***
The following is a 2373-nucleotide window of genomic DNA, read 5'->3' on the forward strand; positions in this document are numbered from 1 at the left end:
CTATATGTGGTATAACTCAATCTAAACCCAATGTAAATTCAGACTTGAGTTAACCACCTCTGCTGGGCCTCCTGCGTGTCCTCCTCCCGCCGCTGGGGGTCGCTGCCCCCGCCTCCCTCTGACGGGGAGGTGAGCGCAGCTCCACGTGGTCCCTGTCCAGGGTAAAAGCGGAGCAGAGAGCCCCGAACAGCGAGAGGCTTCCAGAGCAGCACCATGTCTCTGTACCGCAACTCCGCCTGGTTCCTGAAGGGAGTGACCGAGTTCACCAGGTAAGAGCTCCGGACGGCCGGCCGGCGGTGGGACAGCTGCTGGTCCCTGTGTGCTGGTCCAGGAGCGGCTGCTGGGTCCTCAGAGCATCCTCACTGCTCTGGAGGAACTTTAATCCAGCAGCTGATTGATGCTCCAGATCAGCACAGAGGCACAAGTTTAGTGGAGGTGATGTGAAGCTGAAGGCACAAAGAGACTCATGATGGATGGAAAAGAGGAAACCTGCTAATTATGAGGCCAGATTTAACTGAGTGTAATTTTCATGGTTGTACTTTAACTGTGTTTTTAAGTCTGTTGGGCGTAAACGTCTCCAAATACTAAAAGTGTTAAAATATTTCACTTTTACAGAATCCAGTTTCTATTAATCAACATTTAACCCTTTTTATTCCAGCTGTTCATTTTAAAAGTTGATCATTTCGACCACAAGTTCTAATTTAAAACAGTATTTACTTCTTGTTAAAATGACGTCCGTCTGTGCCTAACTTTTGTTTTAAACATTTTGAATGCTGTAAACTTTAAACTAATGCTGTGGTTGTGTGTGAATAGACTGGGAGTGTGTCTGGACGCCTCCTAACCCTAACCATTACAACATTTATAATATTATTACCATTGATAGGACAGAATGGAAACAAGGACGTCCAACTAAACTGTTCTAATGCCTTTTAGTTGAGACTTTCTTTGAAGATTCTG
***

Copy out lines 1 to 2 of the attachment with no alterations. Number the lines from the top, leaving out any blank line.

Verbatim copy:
The following is a 2373-nucleotide window of genomic DNA, read 5'->3' on the forward strand; positions in this document are numbered from 1 at the left end:
CTATATGTGGTATAACTCAATCTAAACCCAATGTAAATTCAGACTTGAGTTAACCACCTCTGCTGGGCCTCCTGCGTGTCCTCCTCCCGCCGCTGGGGGTCGCTGCCCCCGCCTCCCTCTGACGGGGAGGTGAGCGCAGCTCCACGTGGTCCCTGTCCAGGGTAAAAGCGGAGCAGAGAGCCCCGAACAGCGAGAGGCTTCCAGAGCAGCACCATGTCTCTGTACCGCAACTCCGCCTGGTTCCTGAAGGGAGTGACCGAGTTCACCAGGTAAGAGCTCCGGACGGCCGGCCGGCGGTGGGACAGCTGCTGGTCCCTGTGTGCTGGTCCAGGAGCGGCTGCTGGGTCCTCAGAGCATCCTCACTGCTCTGGAGGAACTTTAATCCAGCAGCTGATTGATGCTCCAGATCAGCACAGAGGCACAAGTTTAGTGGAGGTGATGTGAAGCTGAAGGCACAAAGAGACTCATGATGGATGGAAAAGAGGAAACCTGCTAATTATGAGGCCAGATTTAACTGAGTGTAATTTTCATGGTTGTACTTTAACTGTGTTTTTAAGTCTGTTGGGCGTAAACGTCTCCAAATACTAAAAGTGTTAAAATATTTCACTTTTACAGAATCCAGTTTCTATTAATCAACATTTAACCCTTTTTATTCCAGCTGTTCATTTTAAAAGTTGATCATTTCGACCACAAGTTCTAATTTAAAACAGTATTTACTTCTTGTTAAAATGACGTCCGTCTGTGCCTAACTTTTGTTTTAAACATTTTGAATGCTGTAAACTTTAAACTAATGCTGTGGTTGTGTGTGAATAGACTGGGAGTGTGTCTGGACGCCTCCTAACCCTAACCATTACAACATTTATAATATTATTACCATTGATAGGACAGAATGGAAACAAGGACGTCCAACTAAACTGTTCTAATGCCTTTTAGTTGAGACTTTCTTTGAAGATTCTG